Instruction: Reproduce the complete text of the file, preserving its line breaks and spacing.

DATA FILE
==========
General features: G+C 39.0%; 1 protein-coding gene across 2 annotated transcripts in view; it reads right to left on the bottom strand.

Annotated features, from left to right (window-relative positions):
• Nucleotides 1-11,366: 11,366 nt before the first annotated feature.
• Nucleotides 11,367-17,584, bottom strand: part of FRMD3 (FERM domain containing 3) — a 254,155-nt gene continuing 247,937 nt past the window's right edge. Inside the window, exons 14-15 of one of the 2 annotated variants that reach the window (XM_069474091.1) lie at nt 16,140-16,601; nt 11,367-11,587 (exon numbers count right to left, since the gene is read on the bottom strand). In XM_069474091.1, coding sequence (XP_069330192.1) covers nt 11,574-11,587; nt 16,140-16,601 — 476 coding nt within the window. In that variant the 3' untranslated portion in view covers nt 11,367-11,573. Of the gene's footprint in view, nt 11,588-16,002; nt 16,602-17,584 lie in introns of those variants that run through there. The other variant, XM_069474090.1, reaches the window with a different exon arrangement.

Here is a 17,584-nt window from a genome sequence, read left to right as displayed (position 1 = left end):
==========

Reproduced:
General features: G+C 39.0%; 1 protein-coding gene across 2 annotated transcripts in view; it reads right to left on the bottom strand.

Annotated features, from left to right (window-relative positions):
• Nucleotides 1-11,366: 11,366 nt before the first annotated feature.
• Nucleotides 11,367-17,584, bottom strand: part of FRMD3 (FERM domain containing 3) — a 254,155-nt gene continuing 247,937 nt past the window's right edge. Inside the window, exons 14-15 of one of the 2 annotated variants that reach the window (XM_069474091.1) lie at nt 16,140-16,601; nt 11,367-11,587 (exon numbers count right to left, since the gene is read on the bottom strand). In XM_069474091.1, coding sequence (XP_069330192.1) covers nt 11,574-11,587; nt 16,140-16,601 — 476 coding nt within the window. In that variant the 3' untranslated portion in view covers nt 11,367-11,573. Of the gene's footprint in view, nt 11,588-16,002; nt 16,602-17,584 lie in introns of those variants that run through there. The other variant, XM_069474090.1, reaches the window with a different exon arrangement.

Here is a 17,584-nt window from a genome sequence, read left to right as displayed (position 1 = left end):